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Traders work on the floor of the New York Stock Exchange in New York, September 2, 2015.
Brendan McDermid—Reuters

The Labor Department reported that the economy created only 173,000 new jobs in August.

That was a far cry from the 217,000 nonfarm jobs that economists had been forecasting and the monthly average of 247,000 over the past year.

Under the bizarro rules of Wall Street, though, this was supposed to be good news.

Economists believed that a weaker than expected employment report would give the Fed cover to delay raising interest rates at its upcoming September 16-17 meeting. And in the short run, at least, investors seem to be in favor of a delay.

Trouble is, after the jobs report was released this morning, investors headed for the exits. The Dow Jones industrial average fell more than 200 points at Friday's open, extending the sell-off that began in late August.


Chalk it up to the fact that the jobs report actually contained a mixed bag of news, including a couple bits of positive data that "spooked" investors:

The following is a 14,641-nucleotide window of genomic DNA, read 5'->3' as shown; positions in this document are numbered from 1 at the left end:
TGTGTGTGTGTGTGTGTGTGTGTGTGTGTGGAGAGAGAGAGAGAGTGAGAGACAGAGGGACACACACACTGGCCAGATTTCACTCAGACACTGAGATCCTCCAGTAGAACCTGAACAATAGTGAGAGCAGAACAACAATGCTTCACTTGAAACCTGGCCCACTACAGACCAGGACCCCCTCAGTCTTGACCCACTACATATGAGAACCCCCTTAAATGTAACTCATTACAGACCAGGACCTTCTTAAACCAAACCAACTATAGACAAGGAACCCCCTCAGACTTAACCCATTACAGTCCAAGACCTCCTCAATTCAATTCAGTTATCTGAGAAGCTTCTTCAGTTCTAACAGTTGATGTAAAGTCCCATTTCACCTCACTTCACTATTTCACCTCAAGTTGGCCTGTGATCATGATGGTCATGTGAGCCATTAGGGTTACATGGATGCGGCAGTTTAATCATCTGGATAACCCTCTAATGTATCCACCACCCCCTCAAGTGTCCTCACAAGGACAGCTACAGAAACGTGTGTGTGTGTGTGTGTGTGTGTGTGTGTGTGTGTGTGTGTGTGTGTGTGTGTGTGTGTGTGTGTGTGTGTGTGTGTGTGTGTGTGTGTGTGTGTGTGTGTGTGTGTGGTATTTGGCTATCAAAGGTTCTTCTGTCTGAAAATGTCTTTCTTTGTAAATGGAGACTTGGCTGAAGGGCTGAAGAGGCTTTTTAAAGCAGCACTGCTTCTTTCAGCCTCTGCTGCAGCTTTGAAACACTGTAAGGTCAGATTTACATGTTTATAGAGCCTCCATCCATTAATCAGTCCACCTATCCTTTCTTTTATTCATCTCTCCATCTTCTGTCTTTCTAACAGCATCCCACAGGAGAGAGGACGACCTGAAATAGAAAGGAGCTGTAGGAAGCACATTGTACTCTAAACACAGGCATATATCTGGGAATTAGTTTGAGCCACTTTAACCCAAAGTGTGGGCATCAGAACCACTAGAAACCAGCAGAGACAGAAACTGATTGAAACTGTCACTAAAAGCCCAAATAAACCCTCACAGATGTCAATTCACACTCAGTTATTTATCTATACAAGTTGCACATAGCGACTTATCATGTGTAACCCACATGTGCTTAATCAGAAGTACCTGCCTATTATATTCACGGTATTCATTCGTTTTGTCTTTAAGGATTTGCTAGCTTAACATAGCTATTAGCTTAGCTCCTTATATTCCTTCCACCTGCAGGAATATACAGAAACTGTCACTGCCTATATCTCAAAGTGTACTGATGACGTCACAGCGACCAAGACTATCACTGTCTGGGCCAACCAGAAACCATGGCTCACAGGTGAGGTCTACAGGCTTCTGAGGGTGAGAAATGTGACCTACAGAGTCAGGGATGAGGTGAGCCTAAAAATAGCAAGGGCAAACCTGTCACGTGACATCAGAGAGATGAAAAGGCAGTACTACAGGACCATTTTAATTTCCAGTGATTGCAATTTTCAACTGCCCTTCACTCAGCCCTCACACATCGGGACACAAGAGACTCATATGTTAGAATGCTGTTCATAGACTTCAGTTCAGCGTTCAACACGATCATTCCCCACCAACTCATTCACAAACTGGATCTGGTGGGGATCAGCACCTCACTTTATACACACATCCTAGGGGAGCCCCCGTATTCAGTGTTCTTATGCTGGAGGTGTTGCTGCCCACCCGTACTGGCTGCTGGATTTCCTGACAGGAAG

#1: The unemployment rate fell more than expected.

While only 173,000 jobs were created, the unemployment rate actually fell to 5.1% from 5.3%. Earlier in the week, economists were bracing for an unemployment rate of 5.2% to 5.4%.

Why is this important?

University of Pennsylvania finance professor Jeremy Siegel explained on CNBC Thursday that the actual unemployment rate plays a "very critical" role in the Fed's rate decision. Yesterday, he told CNBC that "if we see 5.1% tomorrow morning I think the odds of a Fed increase in two weeks goes way up."

#2: Wage growth was decent.

Throughout this six-year economic recovery, wages have been largely stagnant. This has kept inflation at bay while corporate profits were expanding. The August report, though, showed that the average worker was paid $25.09 an hour, up 8¢ from July. More important, hourly wages are up 2.2% over the past year.

That means wages are now rising faster than both the overall rate of inflation and core inflation, which strips out volatile energy and food costs.

If this trend continues, it could be viewed as inflationary, which would in theory cause the Fed to want to raise rates sooner rather than later.

"A combination of more hours worked and +0.3% wage gains implies decent income growth," says Guy LeBas, chief fixed income strategist for Janney Montgomery Scott.

Overall, he says, the jobs report "is a slight net positive in favor of a September rate hike, but the policy decision is still a coin flip."

And at the very least, that means more uncertainty until the Fed announces its decision on Sept. 17.